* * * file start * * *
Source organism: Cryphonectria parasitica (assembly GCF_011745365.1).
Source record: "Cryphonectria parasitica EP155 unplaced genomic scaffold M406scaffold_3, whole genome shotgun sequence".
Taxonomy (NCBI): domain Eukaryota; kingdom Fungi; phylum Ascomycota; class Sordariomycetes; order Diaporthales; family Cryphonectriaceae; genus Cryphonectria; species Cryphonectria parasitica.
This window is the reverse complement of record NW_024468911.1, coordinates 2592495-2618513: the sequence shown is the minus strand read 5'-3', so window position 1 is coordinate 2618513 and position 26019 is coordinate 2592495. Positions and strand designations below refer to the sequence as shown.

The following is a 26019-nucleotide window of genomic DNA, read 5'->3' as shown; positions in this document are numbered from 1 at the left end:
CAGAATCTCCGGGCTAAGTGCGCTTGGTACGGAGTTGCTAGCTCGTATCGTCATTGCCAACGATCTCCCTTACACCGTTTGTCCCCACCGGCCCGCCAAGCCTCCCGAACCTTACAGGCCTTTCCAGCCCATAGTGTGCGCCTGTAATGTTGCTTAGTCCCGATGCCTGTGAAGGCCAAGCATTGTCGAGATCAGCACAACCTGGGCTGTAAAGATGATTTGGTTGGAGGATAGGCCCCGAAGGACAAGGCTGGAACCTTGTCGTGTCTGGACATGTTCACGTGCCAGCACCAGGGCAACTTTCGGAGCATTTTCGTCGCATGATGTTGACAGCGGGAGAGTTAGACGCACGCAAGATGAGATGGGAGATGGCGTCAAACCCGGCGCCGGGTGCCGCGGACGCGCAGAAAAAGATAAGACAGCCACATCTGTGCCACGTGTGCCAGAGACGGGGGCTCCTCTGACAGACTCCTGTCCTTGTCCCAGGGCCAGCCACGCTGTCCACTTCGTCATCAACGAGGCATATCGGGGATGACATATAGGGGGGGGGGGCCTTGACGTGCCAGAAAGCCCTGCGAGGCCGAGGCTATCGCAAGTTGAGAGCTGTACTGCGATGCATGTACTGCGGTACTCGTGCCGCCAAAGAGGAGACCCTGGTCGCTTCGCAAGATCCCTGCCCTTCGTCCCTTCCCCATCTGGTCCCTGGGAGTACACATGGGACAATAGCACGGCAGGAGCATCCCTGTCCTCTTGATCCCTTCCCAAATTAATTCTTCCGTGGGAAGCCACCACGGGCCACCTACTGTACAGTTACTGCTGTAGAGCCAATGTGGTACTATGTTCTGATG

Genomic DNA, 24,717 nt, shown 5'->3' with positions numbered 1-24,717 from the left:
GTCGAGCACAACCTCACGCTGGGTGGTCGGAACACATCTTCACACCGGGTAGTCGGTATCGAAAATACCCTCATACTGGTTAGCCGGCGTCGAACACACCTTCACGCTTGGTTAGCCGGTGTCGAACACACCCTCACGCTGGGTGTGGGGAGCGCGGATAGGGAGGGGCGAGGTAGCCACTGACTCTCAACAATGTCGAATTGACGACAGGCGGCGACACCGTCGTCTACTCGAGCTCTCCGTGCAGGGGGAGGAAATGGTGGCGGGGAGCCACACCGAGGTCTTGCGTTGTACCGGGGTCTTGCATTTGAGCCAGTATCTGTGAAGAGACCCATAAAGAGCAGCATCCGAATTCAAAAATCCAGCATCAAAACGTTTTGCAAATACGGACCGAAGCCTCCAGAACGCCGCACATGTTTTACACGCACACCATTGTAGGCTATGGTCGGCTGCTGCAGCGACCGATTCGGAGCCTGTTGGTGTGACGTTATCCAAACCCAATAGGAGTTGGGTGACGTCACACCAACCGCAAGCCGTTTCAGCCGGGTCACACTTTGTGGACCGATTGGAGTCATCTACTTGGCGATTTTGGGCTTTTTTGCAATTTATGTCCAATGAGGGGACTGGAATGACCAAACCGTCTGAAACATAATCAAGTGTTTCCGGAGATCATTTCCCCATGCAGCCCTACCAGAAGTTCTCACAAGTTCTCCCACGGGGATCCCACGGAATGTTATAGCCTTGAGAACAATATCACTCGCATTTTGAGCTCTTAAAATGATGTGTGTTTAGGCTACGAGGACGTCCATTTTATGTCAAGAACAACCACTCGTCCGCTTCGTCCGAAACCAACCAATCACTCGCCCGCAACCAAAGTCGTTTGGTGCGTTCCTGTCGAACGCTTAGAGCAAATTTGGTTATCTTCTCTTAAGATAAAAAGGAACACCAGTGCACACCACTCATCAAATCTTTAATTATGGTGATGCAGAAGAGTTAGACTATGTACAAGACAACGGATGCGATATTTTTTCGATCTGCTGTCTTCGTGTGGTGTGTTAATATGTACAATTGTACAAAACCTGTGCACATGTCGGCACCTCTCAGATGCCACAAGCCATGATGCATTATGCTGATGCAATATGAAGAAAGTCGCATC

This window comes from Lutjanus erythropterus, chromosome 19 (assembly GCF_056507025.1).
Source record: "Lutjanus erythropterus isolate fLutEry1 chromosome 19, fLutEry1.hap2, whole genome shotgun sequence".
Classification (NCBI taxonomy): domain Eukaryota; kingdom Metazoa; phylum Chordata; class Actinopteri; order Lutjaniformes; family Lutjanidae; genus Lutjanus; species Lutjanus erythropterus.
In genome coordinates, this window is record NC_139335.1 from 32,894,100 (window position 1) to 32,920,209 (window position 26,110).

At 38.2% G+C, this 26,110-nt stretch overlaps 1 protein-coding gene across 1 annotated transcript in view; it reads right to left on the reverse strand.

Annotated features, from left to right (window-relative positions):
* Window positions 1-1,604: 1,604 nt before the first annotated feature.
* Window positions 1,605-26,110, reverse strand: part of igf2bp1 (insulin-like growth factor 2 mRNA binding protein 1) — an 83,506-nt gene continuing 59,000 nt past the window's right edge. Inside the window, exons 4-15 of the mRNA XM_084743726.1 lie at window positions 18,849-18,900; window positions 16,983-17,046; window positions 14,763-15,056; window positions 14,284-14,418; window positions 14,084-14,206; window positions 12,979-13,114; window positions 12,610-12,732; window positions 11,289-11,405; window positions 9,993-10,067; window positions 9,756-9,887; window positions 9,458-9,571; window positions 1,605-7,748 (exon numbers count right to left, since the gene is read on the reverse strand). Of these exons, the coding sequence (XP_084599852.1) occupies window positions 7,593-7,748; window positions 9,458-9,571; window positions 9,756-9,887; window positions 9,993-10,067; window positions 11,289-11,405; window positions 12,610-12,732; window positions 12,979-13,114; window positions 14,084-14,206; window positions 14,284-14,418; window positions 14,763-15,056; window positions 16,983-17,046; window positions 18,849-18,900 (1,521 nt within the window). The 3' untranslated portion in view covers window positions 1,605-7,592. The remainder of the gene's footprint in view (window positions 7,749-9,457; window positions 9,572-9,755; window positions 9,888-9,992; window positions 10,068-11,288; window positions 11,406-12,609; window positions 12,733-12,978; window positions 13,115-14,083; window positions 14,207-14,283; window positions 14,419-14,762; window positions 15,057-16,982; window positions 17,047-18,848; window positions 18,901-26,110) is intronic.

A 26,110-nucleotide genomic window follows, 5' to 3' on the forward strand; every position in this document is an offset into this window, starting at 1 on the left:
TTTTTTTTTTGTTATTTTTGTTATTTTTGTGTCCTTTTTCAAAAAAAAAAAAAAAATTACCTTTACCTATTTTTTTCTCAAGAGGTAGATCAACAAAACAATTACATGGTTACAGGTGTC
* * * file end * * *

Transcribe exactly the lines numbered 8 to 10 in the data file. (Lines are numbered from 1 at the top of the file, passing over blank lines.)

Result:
GTCGAGCACAACCTCACGCTGGGTGGTCGGAACACATCTTCACACCGGGTAGTCGGTATCGAAAATACCCTCATACTGGTTAGCCGGCGTCGAACACACCTTCACGCTTGGTTAGCCGGTGTCGAACACACCCTCACGCTGGGTGTGGGGAGCGCGGATAGGGAGGGGCGAGGTAGCCACTGACTCTCAACAATGTCGAATTGACGACAGGCGGCGACACCGTCGTCTACTCGAGCTCTCCGTGCAGGGGGAGGAAATGGTGGCGGGGAGCCACACCGAGGTCTTGCGTTGTACCGGGGTCTTGCATTTGAGCCAGTATCTGTGAAGAGACCCATAAAGAGCAGCATCCGAATTCAAAAATCCAGCATCAAAACGTTTTGCAAATACGGACCGAAGCCTCCAGAACGCCGCACATGTTTTACACGCACACCATTGTAGGCTATGGTCGGCTGCTGCAGCGACCGATTCGGAGCCTGTTGGTGTGACGTTATCCAAACCCAATAGGAGTTGGGTGACGTCACACCAACCGCAAGCCGTTTCAGCCGGGTCACACTTTGTGGACCGATTGGAGTCATCTACTTGGCGATTTTGGGCTTTTTTGCAATTTATGTCCAATGAGGGGACTGGAATGACCAAACCGTCTGAAACATAATCAAGTGTTTCCGGAGATCATTTCCCCATGCAGCCCTACCAGAAGTTCTCACAAGTTCTCCCACGGGGATCCCACGGAATGTTATAGCCTTGAGAACAATATCACTCGCATTTTGAGCTCTTAAAATGATGTGTGTTTAGGCTACGAGGACGTCCATTTTATGTCAAGAACAACCACTCGTCCGCTTCGTCCGAAACCAACCAATCACTCGCCCGCAACCAAAGTCGTTTGGTGCGTTCCTGTCGAACGCTTAGAGCAAATTTGGTTATCTTCTCTTAAGATAAAAAGGAACACCAGTGCACACCACTCATCAAATCTTTAATTATGGTGATGCAGAAGAGTTAGACTATGTACAAGACAACGGATGCGATATTTTTTCGATCTGCTGTCTTCGTGTGGTGTGTTAATATGTACAATTGTACAAAACCTGTGCACATGTCGGCACCTCTCAGATGCCACAAGCCATGATGCATTATGCTGATGCAATATGAAGAAAGTCGCATC

This window comes from Lutjanus erythropterus, chromosome 19 (assembly GCF_056507025.1).
Source record: "Lutjanus erythropterus isolate fLutEry1 chromosome 19, fLutEry1.hap2, whole genome shotgun sequence".